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  • Sara Kragness

On Being an "Other" in Entrepreneurship: Our Voices Matter

Does coming from a disenfranchised, marginalized, or ‘other’ status help develop entrepreneurship?

For me, the answer is a clear yes. I won’t postulate if this is true for everyone, as the systems that create inequality should be dismantled, even if it can help ‘shape’ the skills necessary - nobody should have to live through oppression. However, I do feel I can recognize how the life I have lived has truly shaped me to have the set of “tools'' I carry with me today.

From being homeless and jobless at one point, and surviving off a partner who was a low-wage earner and domestically abusive, I learned how to stretch food, scrape together money, and repurposed materials. I became resourceful in ways I didn’t know were in me, but when it was necessary those skills were there just waiting to be tapped.

It’s the moments of poverty that helped me gain critical research skills while trying to teach myself everything from deep political theory to photography and camera work. I found myself 'enrolled' at YouTube, it became my classroom since school was unattainable at the time.

Even as I have become sicker with chronic illness and my disabilities progress, I have witnessed myself, as well as others within the disabled community, become nearly entrepreneurial just to devise ways to survive, repair our own mobility devices, and research our own illness as our multitude of doctors and western medical systems repetitively fail us.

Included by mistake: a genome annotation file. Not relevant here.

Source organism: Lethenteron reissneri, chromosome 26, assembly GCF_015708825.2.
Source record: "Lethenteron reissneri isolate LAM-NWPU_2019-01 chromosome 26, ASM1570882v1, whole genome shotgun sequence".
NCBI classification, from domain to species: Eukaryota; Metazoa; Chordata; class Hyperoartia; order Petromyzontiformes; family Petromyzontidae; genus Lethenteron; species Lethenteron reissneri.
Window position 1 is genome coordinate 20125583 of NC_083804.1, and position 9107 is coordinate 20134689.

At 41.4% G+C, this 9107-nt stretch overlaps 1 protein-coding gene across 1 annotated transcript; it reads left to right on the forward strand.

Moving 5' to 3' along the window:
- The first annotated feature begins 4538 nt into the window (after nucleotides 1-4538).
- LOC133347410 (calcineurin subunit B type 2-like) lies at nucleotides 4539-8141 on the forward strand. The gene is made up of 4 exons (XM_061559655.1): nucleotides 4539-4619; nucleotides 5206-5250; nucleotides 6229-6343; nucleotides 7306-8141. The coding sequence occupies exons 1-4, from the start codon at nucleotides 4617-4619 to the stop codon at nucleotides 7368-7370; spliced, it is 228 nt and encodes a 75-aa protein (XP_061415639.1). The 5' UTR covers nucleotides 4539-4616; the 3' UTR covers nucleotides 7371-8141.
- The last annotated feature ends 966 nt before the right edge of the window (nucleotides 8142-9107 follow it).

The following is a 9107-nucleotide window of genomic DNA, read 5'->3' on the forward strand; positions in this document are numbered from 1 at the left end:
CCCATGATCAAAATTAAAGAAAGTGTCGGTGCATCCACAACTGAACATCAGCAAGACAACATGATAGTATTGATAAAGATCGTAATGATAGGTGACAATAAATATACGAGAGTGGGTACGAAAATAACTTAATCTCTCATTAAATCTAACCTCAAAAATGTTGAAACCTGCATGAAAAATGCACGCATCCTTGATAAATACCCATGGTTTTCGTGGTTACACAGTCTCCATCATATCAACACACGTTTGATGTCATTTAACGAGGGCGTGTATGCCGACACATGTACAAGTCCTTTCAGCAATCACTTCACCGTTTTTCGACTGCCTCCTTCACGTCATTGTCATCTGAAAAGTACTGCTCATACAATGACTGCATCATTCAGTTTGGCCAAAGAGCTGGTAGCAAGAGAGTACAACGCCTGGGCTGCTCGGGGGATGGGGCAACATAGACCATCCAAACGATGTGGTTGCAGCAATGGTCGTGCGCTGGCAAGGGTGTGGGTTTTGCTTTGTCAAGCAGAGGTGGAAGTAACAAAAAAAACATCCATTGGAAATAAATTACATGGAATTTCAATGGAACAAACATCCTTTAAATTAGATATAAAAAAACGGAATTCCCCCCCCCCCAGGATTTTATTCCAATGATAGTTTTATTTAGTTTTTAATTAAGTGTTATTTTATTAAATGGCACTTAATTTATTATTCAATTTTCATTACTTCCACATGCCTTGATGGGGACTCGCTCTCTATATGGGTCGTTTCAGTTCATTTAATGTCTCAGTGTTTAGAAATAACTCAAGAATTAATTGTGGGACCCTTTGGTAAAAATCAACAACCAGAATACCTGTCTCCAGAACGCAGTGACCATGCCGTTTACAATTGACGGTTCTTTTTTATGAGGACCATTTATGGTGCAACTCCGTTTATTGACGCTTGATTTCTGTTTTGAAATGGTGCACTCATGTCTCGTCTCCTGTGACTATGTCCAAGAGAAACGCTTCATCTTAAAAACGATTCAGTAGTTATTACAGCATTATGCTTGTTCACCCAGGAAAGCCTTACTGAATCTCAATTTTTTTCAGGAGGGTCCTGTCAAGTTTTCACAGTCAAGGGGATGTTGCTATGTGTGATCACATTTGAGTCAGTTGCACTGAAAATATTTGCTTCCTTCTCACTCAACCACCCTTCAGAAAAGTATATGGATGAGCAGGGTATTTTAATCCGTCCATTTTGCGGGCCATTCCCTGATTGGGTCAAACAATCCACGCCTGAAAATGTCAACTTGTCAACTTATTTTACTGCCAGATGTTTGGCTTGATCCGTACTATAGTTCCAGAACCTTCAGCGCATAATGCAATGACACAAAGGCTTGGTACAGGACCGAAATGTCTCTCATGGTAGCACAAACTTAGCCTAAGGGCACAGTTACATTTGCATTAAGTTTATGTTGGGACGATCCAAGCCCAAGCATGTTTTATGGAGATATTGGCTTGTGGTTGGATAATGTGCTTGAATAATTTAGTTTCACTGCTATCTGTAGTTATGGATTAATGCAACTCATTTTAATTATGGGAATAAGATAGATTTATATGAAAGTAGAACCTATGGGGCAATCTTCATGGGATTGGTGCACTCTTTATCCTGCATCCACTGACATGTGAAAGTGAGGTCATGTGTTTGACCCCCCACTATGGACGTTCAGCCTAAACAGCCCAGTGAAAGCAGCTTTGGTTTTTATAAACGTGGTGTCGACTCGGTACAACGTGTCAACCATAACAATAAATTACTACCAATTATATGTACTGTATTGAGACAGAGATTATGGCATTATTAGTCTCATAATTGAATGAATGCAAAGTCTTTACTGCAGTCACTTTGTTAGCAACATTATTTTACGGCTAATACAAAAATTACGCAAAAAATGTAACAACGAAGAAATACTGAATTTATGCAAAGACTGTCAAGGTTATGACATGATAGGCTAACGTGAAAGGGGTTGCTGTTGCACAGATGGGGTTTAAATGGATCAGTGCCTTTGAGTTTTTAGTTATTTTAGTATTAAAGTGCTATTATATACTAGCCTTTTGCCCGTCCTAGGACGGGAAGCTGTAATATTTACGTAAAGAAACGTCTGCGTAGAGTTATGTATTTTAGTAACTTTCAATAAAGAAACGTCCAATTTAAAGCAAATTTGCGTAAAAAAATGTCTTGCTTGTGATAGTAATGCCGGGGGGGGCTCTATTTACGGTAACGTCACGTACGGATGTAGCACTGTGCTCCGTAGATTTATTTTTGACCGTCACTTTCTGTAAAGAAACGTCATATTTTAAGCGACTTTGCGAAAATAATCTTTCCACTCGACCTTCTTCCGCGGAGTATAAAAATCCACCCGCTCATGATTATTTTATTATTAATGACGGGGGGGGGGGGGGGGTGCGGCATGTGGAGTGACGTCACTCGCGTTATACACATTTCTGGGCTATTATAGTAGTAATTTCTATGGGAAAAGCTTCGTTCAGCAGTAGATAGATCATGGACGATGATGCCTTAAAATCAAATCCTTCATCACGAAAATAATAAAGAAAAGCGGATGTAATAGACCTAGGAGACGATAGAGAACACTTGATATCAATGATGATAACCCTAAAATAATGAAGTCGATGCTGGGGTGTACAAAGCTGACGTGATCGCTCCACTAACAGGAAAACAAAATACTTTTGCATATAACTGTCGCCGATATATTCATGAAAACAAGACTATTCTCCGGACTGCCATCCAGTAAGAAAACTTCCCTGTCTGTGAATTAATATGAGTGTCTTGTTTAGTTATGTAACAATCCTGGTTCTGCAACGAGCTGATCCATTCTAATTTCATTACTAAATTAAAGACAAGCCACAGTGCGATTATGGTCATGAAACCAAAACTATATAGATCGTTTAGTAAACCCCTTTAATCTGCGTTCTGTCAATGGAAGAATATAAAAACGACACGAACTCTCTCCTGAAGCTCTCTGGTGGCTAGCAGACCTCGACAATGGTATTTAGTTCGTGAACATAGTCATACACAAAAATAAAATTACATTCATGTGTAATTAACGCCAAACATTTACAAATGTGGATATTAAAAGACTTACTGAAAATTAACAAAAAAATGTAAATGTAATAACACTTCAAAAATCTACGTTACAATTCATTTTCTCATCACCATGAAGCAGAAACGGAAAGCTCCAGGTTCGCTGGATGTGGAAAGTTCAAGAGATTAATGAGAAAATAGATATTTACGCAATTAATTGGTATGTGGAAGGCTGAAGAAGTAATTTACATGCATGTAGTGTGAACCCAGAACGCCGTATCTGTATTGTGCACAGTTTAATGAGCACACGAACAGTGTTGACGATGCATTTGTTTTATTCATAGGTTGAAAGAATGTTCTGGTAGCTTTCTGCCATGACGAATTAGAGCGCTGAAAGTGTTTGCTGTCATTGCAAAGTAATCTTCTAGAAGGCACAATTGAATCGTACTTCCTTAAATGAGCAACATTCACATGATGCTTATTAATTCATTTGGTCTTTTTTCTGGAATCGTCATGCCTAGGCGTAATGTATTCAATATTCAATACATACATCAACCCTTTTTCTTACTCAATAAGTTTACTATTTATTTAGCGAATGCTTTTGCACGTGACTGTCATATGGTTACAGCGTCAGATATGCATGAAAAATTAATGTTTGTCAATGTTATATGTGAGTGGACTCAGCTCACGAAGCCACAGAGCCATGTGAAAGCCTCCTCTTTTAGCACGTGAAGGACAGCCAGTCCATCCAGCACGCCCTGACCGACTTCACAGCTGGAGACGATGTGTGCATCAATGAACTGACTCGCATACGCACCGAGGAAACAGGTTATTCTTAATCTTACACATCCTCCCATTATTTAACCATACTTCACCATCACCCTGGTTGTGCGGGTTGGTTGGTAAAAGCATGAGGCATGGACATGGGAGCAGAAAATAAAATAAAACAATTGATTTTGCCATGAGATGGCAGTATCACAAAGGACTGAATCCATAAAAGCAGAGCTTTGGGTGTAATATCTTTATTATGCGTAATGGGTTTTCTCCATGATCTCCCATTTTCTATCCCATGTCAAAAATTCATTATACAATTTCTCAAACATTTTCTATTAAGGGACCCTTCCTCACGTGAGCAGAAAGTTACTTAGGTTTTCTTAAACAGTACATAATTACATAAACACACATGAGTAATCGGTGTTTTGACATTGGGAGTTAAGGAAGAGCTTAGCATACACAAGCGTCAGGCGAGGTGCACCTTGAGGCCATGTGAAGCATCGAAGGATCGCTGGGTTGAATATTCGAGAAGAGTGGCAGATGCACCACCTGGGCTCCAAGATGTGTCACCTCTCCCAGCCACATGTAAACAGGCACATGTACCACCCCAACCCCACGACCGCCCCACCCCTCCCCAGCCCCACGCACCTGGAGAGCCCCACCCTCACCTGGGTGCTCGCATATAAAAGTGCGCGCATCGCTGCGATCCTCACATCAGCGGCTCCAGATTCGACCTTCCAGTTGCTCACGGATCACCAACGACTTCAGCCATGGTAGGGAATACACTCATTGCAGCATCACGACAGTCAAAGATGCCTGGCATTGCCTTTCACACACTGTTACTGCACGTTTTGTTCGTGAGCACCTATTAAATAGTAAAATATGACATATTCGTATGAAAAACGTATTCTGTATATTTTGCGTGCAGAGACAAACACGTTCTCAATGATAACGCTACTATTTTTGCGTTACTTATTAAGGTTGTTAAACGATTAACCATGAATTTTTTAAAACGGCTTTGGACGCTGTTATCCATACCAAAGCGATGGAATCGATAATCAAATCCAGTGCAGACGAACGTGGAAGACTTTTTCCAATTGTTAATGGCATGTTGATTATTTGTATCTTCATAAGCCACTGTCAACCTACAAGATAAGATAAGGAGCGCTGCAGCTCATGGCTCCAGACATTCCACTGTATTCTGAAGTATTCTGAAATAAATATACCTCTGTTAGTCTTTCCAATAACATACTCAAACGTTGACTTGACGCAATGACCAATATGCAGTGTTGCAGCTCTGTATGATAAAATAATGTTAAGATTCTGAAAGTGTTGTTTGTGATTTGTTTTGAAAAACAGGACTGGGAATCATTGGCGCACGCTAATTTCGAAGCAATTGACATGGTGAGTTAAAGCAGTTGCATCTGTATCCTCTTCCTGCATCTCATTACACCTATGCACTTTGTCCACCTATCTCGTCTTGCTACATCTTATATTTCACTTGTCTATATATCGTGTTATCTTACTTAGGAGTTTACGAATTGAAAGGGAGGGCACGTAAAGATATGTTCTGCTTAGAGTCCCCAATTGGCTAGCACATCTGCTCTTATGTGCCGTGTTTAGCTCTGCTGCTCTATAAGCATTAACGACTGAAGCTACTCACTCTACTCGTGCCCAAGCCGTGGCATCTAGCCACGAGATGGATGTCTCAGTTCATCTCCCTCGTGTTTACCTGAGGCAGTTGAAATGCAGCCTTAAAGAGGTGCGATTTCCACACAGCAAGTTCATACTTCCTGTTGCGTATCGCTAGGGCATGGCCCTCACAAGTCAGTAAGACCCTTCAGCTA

I stand firmly at the site that these experiences ripened my ability to be a successful entrepreneur. I don't think one is 'born' with these skills. Like anything, some may have a predisposition that makes entrepreneurship likely, but for others, the struggle becomes the mother of invention - teaching us all the small pieces we would need to be able to take on a challenge like starting a new venture, even with many chips stacked against us.


When I consider myself a future entrepreneur, I recognize that I challenge the racist, capitalist, ableist, and heteropatriarchal foundations that businesses of all sizes find themselves building upon, often unknowingly, helping to advance these invisible institutions and social constructs. Although there can be no ethical consumption under capitalism, we still gotta eat and pay rent, while also resisting becoming another empty clog in the capitalist machine.


My hope for inclusivity is to help more people from historically marginalized communities recognize that their perspective and offerings can be used to help support themselves while also bettering their communities. From bringing more women, people with disabilities and neurodivergence,to BIPOC, queer, trans and LGBTQ people into this model of entreprenurial independnce, this look at inclusivity seeks to dismantle economic systems that have kept weath white centric and in the hands of few rather than many.



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